It’s said so often that it’s become a truism: Millennials and the generations following them are digital natives, people who have had access to pocket sized technology their whole lives. How do you reach college students who are digital natives in a way that resonates with their technology-infused world view?
Part of the way to extend learning beyond the classroom can be to integrate the use of social media into your course. This doesn’t just mean Facebook, Twitter, and Google Plus, although all of those platforms can be useful. There are many ways to draw your students into a digital conversation, using hashtags, peer critiques in an online medium, or even location based services. Consider some of the ways using social media can benefit your class’s ongoing conversation.
Social media options
According to Melissa Barker in Social Media Marketing: A Strategic Approach 2nd edition, “social interactions facilitated by the Internet are termed social media platforms.” It’s a simple enough definition, but are all social media platforms alike? No. Barker breaks up the platforms into further categories to make it easier to grasp how and when to use them. There are 13 types of platforms, but among them the most useful for classrooms might be:
- Social networking sites. These include Facebook, Google Plus (Google+), and LinkedIn.
- Microblogging sites. Twitter and Tumblr are two different types of microblogging sites.
- Collaboration tools. The most famous (or infamous) of these is Wikipedia, but there are a number of wiki tools for a wide variety of topics.
- Photo sharing sites. Instagram, Pinterest, and Flickr are among these.
- Video sharing sites. YouTube is the dominant site in the market, but Vimeo is a contender.
- Location based services. Foursquare and Yelp are among these.
Social media in the classroom
It’s pretty likely that if your students have their cell phones in class, they might be checking their social media during a lecture or discussion anyway. How can you turn that distraction into a useful classroom tool?
- For Facebook, create a classroom group (possibly using a class account distinct from your personal account). Have your students join the group and post discussions about the research they are doing for class. You can post current articles for discussion, as the latest news about your topic might first be available on the Internet or in a subscription database such as Questia, accessed through the campus library, rather than in print journals. Ask students at the beginning of your course if they would like to have their participation graded on in-class only participation, or their Facebook participation as well.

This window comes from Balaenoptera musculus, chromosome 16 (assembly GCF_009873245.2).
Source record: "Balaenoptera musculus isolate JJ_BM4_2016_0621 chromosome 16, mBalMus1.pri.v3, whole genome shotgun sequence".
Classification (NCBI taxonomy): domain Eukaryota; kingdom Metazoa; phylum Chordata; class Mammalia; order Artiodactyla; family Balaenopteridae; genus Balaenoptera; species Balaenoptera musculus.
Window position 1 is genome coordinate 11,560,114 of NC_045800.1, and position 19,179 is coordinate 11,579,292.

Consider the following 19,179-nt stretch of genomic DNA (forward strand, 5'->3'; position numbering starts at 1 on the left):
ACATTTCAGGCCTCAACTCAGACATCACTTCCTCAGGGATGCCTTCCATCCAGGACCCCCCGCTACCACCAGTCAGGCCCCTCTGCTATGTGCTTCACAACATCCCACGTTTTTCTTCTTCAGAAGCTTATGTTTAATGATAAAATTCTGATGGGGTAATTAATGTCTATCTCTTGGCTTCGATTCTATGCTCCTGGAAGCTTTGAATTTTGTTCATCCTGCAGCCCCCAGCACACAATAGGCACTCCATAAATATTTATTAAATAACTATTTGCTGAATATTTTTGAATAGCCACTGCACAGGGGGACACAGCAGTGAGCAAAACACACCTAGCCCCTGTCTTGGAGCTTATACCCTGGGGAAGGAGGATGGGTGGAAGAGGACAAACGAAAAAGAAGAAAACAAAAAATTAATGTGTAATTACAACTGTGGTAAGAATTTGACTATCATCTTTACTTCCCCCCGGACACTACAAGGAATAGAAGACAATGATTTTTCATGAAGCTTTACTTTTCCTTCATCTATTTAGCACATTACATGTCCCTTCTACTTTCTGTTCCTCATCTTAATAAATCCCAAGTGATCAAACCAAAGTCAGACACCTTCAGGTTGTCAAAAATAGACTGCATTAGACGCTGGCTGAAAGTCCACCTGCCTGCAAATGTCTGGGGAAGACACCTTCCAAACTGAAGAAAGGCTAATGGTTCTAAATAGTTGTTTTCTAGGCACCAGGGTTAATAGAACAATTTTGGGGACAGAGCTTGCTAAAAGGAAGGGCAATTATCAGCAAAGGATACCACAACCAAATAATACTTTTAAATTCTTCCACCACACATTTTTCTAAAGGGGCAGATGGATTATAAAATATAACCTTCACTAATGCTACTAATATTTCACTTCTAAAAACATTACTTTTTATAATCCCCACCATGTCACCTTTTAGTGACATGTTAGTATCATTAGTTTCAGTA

- Google Plus or Google Hangouts has a video chat option. If your students want to do a study session from their own dorm rooms, you can encourage them to use this tool. This is an excellent way to communicate with students in online learning situations as well.
- Use hashtags in Twitter discussions to extend classroom conversations into guest lectures or presentations. Some students may even livetweet a lecture with their commentary. Returning to that hashtag can help recall notes from the lecture or discussion.
- Instagram can be used to post both visual and textual information of an event or of fieldwork your students are doing. If they are doing ethnographic research, cataloging art, or creating their own photography projects, this is an easy way to share.
What other ways have you integrated social media into your classroom? Tell us in the comments.
Reference: Barker, Melissa. 2017. Social Media Marketing: A Strategic Approach 2nd ed. Boston, MA: Cengage Learning.